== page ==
Making tunnel lighting more sustainable

The installations in Rijkswaterstaat’s tunnels consume more than 40 million kWh of electricity each year. Approximately half of this is used for lighting. Studies and tests show that there are various possibilities for reducing the energy consumption for lighting in tunnels. This was reason enough for the COB to start a research program together with network parties, including Rijkswaterstaat. The COB is looking for tunnel projects at home and abroad to carry out this research program. Interested parties can apply to the COB for one of the fourteen research projects.

Until a few years ago, gas-discharge lamps, such as high-pressure sodium (HPS) lamps with their characteristic orange light color, were used to illuminate tunnel tubes. LED lamps have now become the norm. Tunnel managers are switching to these energy-efficient lights both for new tunnels and when renovating existing tunnels. By using LED lighting, energy savings of 10 to 20 percent have been achieved.

Based on practical tests and the characteristics of LED lamps, experts assume that even higher energy savings are possible. The Dutch National Tunnel Standard (LTS) currently requires the light level in tunnels to be determined on the basis of the Tunnel Lighting Guidance issued by the Dutch Foundation for Illumination (NSVV: Nederlandse Stichting voor Verlichtingskunde). This guidance is based on gas-discharge lamps and does not yet take into account the wider light spectrum of LED lamps. If research shows that the light level of LED lamps can indeed be reduced, the guideline will have to be amended.

Potential for savings

  • LED lamps have a considerably wider light spectrum than gas-discharge lamps. As a result, at the same lighting level, the light from LED lamps is experienced as brighter than that from gas-discharge lamps. The expectation is therefore that the light level of LED lamps can be lowered while the perception remains the same.
  • LED lamps are also easy to dim and the light level can be adjusted to changing circumstances much more quickly. This includes adjusting the lighting level to the amount of light outside the tunnel, to the actual traffic intensity, or the actual speed of the traffic. This, too, offers opportunities for savings.
  • Reducing the lighting level in the central part of the tunnel in long tunnels is also worth investigating.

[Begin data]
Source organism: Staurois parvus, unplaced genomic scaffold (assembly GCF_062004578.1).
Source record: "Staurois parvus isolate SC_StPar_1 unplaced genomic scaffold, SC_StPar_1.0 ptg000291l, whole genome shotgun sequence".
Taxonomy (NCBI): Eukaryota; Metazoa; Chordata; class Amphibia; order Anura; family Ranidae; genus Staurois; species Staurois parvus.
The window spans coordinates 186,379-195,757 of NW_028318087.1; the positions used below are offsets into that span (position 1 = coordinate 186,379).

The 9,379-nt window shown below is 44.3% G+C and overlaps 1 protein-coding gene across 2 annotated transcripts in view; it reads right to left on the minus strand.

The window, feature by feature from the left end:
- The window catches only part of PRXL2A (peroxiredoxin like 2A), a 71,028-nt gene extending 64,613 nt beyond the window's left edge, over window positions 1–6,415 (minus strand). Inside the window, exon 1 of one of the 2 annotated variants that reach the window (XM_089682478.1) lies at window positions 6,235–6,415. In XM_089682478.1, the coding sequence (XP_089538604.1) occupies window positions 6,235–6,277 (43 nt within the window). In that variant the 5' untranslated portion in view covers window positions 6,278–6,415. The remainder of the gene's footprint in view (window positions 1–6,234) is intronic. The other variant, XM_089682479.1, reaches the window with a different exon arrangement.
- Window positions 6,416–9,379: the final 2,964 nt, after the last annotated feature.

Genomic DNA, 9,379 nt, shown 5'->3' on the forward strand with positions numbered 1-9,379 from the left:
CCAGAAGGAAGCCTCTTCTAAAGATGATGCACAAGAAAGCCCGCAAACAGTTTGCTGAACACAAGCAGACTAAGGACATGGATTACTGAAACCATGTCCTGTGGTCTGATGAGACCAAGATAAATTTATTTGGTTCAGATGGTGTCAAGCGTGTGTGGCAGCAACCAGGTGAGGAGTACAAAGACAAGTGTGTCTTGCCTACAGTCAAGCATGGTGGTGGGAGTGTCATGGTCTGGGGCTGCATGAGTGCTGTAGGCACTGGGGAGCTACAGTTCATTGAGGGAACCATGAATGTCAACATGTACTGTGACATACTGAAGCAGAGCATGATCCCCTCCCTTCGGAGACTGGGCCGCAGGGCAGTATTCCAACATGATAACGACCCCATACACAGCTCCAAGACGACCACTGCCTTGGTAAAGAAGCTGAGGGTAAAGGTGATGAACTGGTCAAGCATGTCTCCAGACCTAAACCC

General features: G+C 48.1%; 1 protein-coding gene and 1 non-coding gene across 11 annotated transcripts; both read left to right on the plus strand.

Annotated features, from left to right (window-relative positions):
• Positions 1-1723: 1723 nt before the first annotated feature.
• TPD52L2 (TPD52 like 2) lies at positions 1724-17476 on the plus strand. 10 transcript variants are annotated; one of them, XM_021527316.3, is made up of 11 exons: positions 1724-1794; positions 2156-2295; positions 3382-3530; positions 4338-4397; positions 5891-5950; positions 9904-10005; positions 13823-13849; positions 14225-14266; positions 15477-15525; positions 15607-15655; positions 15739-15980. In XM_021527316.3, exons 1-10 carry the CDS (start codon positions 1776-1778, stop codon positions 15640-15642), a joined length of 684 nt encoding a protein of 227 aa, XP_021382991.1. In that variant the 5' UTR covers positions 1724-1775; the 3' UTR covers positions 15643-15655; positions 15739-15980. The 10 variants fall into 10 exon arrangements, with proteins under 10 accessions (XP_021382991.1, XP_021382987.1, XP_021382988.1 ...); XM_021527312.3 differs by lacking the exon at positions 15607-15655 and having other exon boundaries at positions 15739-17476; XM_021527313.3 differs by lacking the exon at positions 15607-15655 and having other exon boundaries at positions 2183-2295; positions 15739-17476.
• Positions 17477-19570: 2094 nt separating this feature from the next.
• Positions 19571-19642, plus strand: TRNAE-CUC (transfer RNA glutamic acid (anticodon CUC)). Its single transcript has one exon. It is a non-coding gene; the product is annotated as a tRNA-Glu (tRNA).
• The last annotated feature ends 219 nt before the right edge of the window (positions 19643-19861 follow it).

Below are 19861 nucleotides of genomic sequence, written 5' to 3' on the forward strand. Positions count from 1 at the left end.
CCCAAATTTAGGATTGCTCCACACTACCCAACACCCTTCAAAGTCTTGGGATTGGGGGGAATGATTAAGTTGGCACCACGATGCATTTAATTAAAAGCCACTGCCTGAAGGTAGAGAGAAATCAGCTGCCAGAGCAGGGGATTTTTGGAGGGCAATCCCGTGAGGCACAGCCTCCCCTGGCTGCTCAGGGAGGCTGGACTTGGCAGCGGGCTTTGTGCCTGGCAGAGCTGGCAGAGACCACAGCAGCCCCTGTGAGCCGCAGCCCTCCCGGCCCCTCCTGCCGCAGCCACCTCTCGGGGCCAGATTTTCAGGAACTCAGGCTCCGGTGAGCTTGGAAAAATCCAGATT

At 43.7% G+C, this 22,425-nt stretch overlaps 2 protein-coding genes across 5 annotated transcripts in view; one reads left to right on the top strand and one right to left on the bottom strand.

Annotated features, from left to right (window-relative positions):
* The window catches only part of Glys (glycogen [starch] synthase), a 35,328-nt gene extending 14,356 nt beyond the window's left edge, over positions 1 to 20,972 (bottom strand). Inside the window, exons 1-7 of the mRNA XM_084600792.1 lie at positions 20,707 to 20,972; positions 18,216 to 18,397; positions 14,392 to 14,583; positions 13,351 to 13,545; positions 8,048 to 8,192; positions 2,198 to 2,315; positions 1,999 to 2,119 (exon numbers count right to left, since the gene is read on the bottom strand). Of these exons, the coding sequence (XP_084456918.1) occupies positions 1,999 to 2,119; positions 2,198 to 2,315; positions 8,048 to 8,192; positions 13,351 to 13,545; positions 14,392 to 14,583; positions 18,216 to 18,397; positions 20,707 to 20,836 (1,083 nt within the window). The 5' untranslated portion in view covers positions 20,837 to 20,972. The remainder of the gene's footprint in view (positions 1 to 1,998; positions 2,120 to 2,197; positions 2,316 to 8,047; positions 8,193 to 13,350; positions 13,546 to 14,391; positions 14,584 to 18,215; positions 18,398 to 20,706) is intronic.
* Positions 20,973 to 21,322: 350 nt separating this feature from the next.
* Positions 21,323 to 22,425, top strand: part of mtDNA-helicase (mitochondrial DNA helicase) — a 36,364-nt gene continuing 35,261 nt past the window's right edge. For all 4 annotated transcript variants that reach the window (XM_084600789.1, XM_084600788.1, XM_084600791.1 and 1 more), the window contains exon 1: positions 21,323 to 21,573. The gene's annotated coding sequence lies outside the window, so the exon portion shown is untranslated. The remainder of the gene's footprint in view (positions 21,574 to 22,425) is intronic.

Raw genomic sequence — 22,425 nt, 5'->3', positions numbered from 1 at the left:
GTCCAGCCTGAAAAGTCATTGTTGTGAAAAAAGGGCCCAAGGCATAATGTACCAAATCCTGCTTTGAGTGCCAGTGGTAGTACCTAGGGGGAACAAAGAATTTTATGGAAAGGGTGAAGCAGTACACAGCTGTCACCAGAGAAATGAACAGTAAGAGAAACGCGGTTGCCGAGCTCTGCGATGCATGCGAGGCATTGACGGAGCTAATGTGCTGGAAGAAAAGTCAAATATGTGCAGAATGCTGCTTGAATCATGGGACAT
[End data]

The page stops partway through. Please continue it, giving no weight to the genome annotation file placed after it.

• Improving the adjustment and maintenance of the so-called L20 meter, which measures the amount of light just before the tunnel entrance and determines the level of the entrance lighting on that basis, is also worth investigating.
  • The use of lighter, reflective asphalt and bright walls can also lead to savings.

Knowledge and experience from previous studies

In recent years, various research projects and trials have already been carried out to identify the savings potential of LED lighting. During the renovation of the Velsertunnel, for example, a road test was carried out with lighting experts, in which the basic lighting in the tunnel was dimmed. The participants were asked whether they could see enough to drive through the tunnel and whether they could still see objects on the road surface. One of the results was that participants did not notice it when the light level was dimmed to 70% of the prescribed level. And it was only when the lighting level was reduced by 50% that they could no longer see the objects clearly, but they could still see enough to drive through the tunnel.

After the Velsertunnel, tests have been carried out in the Mont Blanctunnel, the Gaasperdammertunnel, and the Ketheltunnel. These tests all subscribe to the potential savings for modern lighting systems.

Tests in de Mont Blanctunnel (photo: COB/Harry de Haan).

COB research program

The above studies and tests show that there are various possibilities for further reducing the energy consumption of tunnel lighting. However, additional research is needed to better substantiate and further concretize the various options. For example, to see if the savings measures also work in other tunnels. The COB has developed a research program for this, together with several parties, including Rijkswaterstaat.

The COB is looking for tunnel projects at home and abroad to carry out this research program. Interested parties can apply to the COB for one of the fourteen research topics.

  1. Reducing light levels in basic lighting and entrance lighting
  2. Reduction of the basic lighting level in long tunnels
  3. Dynamic control of light level in the entrance area based on actual speed
  4. Smoother progression of the CIE curve
  5. Application of new curve for eye sensitivity in light measurements
  6. Use of highly reflective asphalt
  7. Controlling basic lighting according to traffic intensity and speed
  8. Better monitoring of tunnel lighting control
  9. Limiting the lighting level by counteracting glare
  10. Making the tunnel entrance greener
  11. Improving L20 measurements
  12. The ratio of reflection of walls and road surface
  13. Advantages of line lighting compared to point lighting
  14. Direct current tunnel lighting

 

Attendees

COB

Locatie: Delft, Van der Burghweg 2
Karin Clement, rol: Begeleider/Facilitator

Croonwolter&dros

Locatie: Rotterdam, Marten Meesweg 25
Dennis Makkus, rol: Lid
Hans Pos, rol: Lid

DON Bureau

Locatie: Bergen Op Zoom, Prins Bernhardlaan 64
Tom van Tintelen, rol: Lid

Elumint B.V.

Locatie: Zoetermeer, Lenastroom 3
Harry de Haan, rol: Projectleider

Heijmans Infra B.V.

Locatie: Rosmalen, Graafsebaan 67
Huib Arts, rol: Lid

Rijkswaterstaat GPO

Locatie: Utrecht, Griffioenlaan 2
Gioffry Maduro, rol: Coordinator
Johan Naber, rol: Lid